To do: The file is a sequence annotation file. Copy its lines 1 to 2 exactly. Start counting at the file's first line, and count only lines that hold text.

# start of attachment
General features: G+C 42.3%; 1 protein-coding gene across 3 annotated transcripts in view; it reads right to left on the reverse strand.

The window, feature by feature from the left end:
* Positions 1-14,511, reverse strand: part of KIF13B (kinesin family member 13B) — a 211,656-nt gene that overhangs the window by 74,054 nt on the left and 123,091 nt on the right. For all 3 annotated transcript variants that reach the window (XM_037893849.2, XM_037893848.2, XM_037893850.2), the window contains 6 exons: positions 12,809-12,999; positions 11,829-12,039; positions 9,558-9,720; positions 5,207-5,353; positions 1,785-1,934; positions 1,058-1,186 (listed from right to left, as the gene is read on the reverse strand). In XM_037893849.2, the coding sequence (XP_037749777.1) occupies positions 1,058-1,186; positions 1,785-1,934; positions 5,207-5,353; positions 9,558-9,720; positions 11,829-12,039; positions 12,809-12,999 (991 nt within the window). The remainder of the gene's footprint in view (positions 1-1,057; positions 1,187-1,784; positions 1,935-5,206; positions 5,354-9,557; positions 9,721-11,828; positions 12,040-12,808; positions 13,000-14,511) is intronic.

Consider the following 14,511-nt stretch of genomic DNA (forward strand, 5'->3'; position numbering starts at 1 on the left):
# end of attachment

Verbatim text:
General features: G+C 42.3%; 1 protein-coding gene across 3 annotated transcripts in view; it reads right to left on the reverse strand.

The window, feature by feature from the left end: